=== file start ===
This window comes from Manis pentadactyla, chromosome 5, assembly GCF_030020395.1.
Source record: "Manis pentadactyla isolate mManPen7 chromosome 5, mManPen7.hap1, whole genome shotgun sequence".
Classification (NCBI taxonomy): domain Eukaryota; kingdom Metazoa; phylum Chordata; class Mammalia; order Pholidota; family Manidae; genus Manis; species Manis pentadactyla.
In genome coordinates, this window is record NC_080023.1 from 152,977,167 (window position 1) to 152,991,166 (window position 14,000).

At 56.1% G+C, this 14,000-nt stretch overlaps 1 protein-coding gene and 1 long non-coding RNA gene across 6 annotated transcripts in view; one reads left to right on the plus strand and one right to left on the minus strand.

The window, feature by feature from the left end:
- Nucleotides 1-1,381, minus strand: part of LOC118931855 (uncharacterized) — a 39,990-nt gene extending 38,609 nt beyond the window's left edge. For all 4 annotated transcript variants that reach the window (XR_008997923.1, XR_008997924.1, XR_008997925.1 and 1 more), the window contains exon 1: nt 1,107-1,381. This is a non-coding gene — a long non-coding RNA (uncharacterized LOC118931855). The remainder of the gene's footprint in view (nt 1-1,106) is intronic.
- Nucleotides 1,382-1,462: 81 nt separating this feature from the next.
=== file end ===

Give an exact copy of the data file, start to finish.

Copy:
This window comes from Manis pentadactyla, chromosome 5, assembly GCF_030020395.1.
Source record: "Manis pentadactyla isolate mManPen7 chromosome 5, mManPen7.hap1, whole genome shotgun sequence".
Classification (NCBI taxonomy): domain Eukaryota; kingdom Metazoa; phylum Chordata; class Mammalia; order Pholidota; family Manidae; genus Manis; species Manis pentadactyla.
In genome coordinates, this window is record NC_080023.1 from 152,977,167 (window position 1) to 152,991,166 (window position 14,000).

At 56.1% G+C, this 14,000-nt stretch overlaps 1 protein-coding gene and 1 long non-coding RNA gene across 6 annotated transcripts in view; one reads left to right on the plus strand and one right to left on the minus strand.

The window, feature by feature from the left end:
- Nucleotides 1-1,381, minus strand: part of LOC118931855 (uncharacterized) — a 39,990-nt gene extending 38,609 nt beyond the window's left edge. For all 4 annotated transcript variants that reach the window (XR_008997923.1, XR_008997924.1, XR_008997925.1 and 1 more), the window contains exon 1: nt 1,107-1,381. This is a non-coding gene — a long non-coding RNA (uncharacterized LOC118931855). The remainder of the gene's footprint in view (nt 1-1,106) is intronic.
- Nucleotides 1,382-1,462: 81 nt separating this feature from the next.